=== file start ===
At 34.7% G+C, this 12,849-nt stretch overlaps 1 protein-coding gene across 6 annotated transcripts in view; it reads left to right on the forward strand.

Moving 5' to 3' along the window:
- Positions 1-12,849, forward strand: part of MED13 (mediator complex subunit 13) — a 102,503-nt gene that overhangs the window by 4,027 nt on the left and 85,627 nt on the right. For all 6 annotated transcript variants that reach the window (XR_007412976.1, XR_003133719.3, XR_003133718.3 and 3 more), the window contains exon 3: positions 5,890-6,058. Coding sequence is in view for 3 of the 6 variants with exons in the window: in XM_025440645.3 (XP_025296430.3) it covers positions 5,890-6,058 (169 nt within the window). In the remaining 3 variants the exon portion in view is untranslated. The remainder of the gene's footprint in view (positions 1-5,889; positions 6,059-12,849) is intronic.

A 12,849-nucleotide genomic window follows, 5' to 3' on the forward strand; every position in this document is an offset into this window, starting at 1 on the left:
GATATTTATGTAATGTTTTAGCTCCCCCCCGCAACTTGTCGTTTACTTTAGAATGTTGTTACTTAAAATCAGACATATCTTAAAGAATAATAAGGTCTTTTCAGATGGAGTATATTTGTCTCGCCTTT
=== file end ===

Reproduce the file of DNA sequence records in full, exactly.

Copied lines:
At 34.7% G+C, this 12,849-nt stretch overlaps 1 protein-coding gene across 6 annotated transcripts in view; it reads left to right on the forward strand.

Moving 5' to 3' along the window:
- Positions 1-12,849, forward strand: part of MED13 (mediator complex subunit 13) — a 102,503-nt gene that overhangs the window by 4,027 nt on the left and 85,627 nt on the right. For all 6 annotated transcript variants that reach the window (XR_007412976.1, XR_003133719.3, XR_003133718.3 and 3 more), the window contains exon 3: positions 5,890-6,058. Coding sequence is in view for 3 of the 6 variants with exons in the window: in XM_025440645.3 (XP_025296430.3) it covers positions 5,890-6,058 (169 nt within the window). In the remaining 3 variants the exon portion in view is untranslated. The remainder of the gene's footprint in view (positions 1-5,889; positions 6,059-12,849) is intronic.

A 12,849-nucleotide genomic window follows, 5' to 3' on the forward strand; every position in this document is an offset into this window, starting at 1 on the left:
GATATTTATGTAATGTTTTAGCTCCCCCCCGCAACTTGTCGTTTACTTTAGAATGTTGTTACTTAAAATCAGACATATCTTAAAGAATAATAAGGTCTTTTCAGATGGAGTATATTTGTCTCGCCTTT